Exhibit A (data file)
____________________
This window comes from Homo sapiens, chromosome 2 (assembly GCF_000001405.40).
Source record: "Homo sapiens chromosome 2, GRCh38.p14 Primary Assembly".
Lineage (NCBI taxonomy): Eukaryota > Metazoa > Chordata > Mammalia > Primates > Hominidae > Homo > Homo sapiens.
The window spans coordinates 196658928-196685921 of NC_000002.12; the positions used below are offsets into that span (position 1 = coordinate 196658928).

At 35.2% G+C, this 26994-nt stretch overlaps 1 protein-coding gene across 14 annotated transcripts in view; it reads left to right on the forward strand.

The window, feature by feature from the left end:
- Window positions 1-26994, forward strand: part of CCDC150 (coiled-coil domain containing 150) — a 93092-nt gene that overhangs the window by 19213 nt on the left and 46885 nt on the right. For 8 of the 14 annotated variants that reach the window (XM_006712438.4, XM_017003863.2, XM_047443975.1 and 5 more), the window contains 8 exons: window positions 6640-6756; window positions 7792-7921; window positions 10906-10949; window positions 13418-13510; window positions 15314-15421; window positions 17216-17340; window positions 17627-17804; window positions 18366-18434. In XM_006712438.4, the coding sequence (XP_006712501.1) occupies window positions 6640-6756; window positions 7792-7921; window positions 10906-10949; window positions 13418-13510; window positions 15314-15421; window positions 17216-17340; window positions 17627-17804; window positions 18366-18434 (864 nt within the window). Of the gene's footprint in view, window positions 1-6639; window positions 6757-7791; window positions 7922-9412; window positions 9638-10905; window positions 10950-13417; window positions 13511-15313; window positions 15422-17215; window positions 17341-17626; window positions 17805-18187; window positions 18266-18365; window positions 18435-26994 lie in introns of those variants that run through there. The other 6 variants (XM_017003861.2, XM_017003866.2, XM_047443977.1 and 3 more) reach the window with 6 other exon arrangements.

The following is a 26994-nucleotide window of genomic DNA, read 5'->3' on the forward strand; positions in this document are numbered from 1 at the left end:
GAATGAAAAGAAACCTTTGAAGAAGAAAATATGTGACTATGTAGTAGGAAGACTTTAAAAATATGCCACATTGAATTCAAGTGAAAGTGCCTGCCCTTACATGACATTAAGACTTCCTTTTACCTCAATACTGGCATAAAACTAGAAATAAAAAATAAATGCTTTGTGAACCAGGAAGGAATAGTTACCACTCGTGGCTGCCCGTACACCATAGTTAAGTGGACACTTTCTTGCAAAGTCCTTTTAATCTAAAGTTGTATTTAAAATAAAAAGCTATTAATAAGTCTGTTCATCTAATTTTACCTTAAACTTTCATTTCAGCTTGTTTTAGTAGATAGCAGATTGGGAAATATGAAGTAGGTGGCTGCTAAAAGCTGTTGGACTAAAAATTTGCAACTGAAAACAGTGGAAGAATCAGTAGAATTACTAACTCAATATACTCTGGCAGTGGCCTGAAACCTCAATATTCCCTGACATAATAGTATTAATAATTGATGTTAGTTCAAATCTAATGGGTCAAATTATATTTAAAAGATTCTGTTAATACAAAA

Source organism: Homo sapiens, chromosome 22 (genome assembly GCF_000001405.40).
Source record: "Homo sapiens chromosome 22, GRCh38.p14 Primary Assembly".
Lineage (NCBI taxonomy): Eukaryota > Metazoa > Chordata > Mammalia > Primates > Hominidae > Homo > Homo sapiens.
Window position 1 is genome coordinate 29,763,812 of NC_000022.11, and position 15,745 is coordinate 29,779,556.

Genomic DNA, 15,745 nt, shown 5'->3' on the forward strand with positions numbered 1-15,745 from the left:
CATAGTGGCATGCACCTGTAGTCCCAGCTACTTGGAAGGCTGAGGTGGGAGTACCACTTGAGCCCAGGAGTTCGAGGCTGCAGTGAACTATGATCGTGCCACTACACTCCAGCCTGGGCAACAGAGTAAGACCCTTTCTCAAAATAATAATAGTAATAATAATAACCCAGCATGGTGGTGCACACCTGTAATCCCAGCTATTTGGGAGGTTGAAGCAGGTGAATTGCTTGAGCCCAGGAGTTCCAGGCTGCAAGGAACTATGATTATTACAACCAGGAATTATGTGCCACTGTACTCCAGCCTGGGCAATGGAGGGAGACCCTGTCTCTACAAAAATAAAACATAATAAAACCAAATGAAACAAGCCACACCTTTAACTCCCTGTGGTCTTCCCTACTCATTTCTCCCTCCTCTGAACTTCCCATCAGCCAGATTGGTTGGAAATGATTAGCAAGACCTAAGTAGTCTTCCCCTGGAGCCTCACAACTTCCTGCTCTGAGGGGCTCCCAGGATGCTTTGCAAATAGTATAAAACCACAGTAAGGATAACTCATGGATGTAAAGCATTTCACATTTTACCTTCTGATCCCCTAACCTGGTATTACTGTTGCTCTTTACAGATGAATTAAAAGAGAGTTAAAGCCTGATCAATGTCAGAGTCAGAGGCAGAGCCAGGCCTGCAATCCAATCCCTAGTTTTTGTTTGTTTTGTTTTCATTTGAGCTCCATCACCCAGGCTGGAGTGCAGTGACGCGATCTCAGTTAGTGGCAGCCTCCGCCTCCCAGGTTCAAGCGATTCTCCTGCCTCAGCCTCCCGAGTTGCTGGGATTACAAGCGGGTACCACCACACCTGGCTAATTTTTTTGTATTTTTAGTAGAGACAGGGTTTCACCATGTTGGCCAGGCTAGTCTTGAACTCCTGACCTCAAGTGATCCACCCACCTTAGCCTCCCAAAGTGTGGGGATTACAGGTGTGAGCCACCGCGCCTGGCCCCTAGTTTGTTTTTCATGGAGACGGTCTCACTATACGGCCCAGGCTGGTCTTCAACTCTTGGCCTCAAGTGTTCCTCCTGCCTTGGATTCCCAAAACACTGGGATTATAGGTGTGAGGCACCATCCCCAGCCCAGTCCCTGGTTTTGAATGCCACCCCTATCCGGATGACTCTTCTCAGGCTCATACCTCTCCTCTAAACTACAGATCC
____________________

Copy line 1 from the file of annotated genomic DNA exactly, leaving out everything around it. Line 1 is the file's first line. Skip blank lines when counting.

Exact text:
This window comes from Homo sapiens, chromosome 2 (assembly GCF_000001405.40).